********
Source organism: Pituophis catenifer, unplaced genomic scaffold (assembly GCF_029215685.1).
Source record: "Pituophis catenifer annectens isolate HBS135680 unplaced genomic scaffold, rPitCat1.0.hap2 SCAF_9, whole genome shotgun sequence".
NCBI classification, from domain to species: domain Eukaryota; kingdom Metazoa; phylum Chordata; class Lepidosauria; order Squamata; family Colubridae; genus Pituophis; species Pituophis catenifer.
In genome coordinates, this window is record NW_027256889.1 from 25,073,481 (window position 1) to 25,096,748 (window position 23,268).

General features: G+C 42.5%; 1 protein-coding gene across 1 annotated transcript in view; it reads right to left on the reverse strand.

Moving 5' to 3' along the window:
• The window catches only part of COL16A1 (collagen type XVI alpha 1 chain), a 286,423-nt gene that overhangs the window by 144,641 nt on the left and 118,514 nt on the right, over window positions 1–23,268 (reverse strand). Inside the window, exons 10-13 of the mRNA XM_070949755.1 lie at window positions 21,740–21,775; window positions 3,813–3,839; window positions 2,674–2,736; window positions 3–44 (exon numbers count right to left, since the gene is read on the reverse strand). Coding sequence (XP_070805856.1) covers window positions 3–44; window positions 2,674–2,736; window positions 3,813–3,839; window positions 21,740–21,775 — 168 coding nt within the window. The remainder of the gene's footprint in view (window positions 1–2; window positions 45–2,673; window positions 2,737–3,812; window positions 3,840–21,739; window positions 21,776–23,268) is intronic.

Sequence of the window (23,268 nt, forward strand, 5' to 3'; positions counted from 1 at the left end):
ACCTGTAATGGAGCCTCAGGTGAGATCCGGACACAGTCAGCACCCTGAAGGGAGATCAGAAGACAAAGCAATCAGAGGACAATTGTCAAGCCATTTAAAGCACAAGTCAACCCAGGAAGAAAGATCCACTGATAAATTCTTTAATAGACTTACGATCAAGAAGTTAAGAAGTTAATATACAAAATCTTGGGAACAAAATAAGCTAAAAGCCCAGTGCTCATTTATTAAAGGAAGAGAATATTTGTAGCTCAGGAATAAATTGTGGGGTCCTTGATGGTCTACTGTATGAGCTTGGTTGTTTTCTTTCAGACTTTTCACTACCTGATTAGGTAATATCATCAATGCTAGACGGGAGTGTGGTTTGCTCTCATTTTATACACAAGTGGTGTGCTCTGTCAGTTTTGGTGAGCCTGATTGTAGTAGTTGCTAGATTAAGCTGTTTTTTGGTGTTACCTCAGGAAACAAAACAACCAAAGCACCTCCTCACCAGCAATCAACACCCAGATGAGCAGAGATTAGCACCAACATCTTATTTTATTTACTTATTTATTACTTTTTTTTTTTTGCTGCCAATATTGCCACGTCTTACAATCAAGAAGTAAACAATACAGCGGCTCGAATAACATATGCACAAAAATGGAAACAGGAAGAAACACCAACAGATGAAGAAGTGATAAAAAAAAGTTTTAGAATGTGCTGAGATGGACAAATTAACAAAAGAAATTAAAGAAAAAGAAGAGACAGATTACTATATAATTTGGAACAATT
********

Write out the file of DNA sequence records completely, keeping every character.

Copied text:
Source organism: Pituophis catenifer, unplaced genomic scaffold (assembly GCF_029215685.1).
Source record: "Pituophis catenifer annectens isolate HBS135680 unplaced genomic scaffold, rPitCat1.0.hap2 SCAF_9, whole genome shotgun sequence".
NCBI classification, from domain to species: domain Eukaryota; kingdom Metazoa; phylum Chordata; class Lepidosauria; order Squamata; family Colubridae; genus Pituophis; species Pituophis catenifer.
In genome coordinates, this window is record NW_027256889.1 from 25,073,481 (window position 1) to 25,096,748 (window position 23,268).

General features: G+C 42.5%; 1 protein-coding gene across 1 annotated transcript in view; it reads right to left on the reverse strand.

Moving 5' to 3' along the window:
• The window catches only part of COL16A1 (collagen type XVI alpha 1 chain), a 286,423-nt gene that overhangs the window by 144,641 nt on the left and 118,514 nt on the right, over window positions 1–23,268 (reverse strand). Inside the window, exons 10-13 of the mRNA XM_070949755.1 lie at window positions 21,740–21,775; window positions 3,813–3,839; window positions 2,674–2,736; window positions 3–44 (exon numbers count right to left, since the gene is read on the reverse strand). Coding sequence (XP_070805856.1) covers window positions 3–44; window positions 2,674–2,736; window positions 3,813–3,839; window positions 21,740–21,775 — 168 coding nt within the window. The remainder of the gene's footprint in view (window positions 1–2; window positions 45–2,673; window positions 2,737–3,812; window positions 3,840–21,739; window positions 21,776–23,268) is intronic.

Sequence of the window (23,268 nt, forward strand, 5' to 3'; positions counted from 1 at the left end):
ACCTGTAATGGAGCCTCAGGTGAGATCCGGACACAGTCAGCACCCTGAAGGGAGATCAGAAGACAAAGCAATCAGAGGACAATTGTCAAGCCATTTAAAGCACAAGTCAACCCAGGAAGAAAGATCCACTGATAAATTCTTTAATAGACTTACGATCAAGAAGTTAAGAAGTTAATATACAAAATCTTGGGAACAAAATAAGCTAAAAGCCCAGTGCTCATTTATTAAAGGAAGAGAATATTTGTAGCTCAGGAATAAATTGTGGGGTCCTTGATGGTCTACTGTATGAGCTTGGTTGTTTTCTTTCAGACTTTTCACTACCTGATTAGGTAATATCATCAATGCTAGACGGGAGTGTGGTTTGCTCTCATTTTATACACAAGTGGTGTGCTCTGTCAGTTTTGGTGAGCCTGATTGTAGTAGTTGCTAGATTAAGCTGTTTTTTGGTGTTACCTCAGGAAACAAAACAACCAAAGCACCTCCTCACCAGCAATCAACACCCAGATGAGCAGAGATTAGCACCAACATCTTATTTTATTTACTTATTTATTACTTTTTTTTTTTTGCTGCCAATATTGCCACGTCTTACAATCAAGAAGTAAACAATACAGCGGCTCGAATAACATATGCACAAAAATGGAAACAGGAAGAAACACCAACAGATGAAGAAGTGATAAAAAAAAGTTTTAGAATGTGCTGAGATGGACAAATTAACAAAAGAAATTAAAGAAAAAGAAGAGACAGATTACTATATAATTTGGAACAATT